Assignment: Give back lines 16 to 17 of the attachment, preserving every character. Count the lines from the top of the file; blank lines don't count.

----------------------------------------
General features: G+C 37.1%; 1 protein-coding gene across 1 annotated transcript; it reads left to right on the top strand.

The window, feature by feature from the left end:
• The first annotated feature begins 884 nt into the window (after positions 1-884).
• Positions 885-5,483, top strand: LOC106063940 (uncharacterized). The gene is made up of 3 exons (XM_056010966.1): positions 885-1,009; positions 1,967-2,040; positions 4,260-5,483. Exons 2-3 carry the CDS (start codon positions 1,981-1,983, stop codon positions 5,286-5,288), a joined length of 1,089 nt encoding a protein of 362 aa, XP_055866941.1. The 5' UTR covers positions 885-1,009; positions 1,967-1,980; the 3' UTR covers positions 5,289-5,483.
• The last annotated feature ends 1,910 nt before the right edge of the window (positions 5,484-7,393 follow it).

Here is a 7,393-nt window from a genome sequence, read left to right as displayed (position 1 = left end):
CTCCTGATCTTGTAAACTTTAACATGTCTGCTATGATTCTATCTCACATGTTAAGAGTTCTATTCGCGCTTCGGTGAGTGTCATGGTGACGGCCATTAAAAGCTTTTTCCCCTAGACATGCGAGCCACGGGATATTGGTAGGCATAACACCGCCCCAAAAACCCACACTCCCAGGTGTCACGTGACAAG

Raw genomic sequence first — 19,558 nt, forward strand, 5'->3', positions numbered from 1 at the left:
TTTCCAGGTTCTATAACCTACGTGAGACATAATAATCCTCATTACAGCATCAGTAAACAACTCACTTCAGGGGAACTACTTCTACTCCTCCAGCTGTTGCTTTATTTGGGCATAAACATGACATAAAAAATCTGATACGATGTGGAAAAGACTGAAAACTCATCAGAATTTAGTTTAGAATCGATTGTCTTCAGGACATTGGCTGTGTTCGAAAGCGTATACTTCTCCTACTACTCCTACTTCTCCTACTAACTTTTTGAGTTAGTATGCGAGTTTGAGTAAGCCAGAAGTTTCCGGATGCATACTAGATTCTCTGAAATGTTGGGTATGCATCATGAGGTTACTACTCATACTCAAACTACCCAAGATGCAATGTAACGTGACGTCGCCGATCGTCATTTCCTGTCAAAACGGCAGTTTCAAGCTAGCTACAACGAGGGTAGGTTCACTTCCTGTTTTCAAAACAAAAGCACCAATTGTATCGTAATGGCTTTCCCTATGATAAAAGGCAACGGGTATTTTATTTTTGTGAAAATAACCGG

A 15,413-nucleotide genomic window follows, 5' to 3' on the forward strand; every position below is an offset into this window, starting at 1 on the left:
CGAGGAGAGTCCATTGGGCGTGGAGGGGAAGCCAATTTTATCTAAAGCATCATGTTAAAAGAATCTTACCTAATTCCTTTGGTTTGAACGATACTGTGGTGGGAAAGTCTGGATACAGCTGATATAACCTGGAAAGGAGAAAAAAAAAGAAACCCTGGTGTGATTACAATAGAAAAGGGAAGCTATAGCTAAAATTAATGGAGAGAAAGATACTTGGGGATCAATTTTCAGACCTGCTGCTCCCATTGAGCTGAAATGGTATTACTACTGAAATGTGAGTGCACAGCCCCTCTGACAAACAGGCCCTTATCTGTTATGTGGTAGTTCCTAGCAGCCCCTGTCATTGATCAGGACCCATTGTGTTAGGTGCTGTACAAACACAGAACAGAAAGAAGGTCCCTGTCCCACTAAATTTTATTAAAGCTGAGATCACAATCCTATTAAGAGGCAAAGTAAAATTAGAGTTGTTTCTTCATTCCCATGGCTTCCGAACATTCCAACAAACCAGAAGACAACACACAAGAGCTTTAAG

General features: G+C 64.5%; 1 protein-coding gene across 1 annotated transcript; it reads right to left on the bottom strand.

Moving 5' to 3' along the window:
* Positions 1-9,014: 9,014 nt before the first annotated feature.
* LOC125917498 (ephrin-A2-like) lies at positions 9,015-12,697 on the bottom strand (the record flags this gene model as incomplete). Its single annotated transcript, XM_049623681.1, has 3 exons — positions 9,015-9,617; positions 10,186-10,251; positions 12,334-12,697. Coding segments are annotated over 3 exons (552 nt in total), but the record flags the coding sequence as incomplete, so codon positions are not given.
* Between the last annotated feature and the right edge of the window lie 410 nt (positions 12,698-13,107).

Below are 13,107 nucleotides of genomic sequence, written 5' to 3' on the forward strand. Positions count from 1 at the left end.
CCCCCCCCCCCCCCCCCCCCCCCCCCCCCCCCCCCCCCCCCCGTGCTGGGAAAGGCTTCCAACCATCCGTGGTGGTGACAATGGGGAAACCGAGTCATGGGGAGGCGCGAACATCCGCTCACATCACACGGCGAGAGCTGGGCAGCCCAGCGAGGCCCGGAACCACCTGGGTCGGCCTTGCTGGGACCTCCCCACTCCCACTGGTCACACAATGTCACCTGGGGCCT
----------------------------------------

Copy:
* Between the last annotated feature and the right edge of the window lie 410 nt (positions 12,698-13,107).

Below are 13,107 nucleotides of genomic sequence, written 5' to 3' on the forward strand. Positions count from 1 at the left end.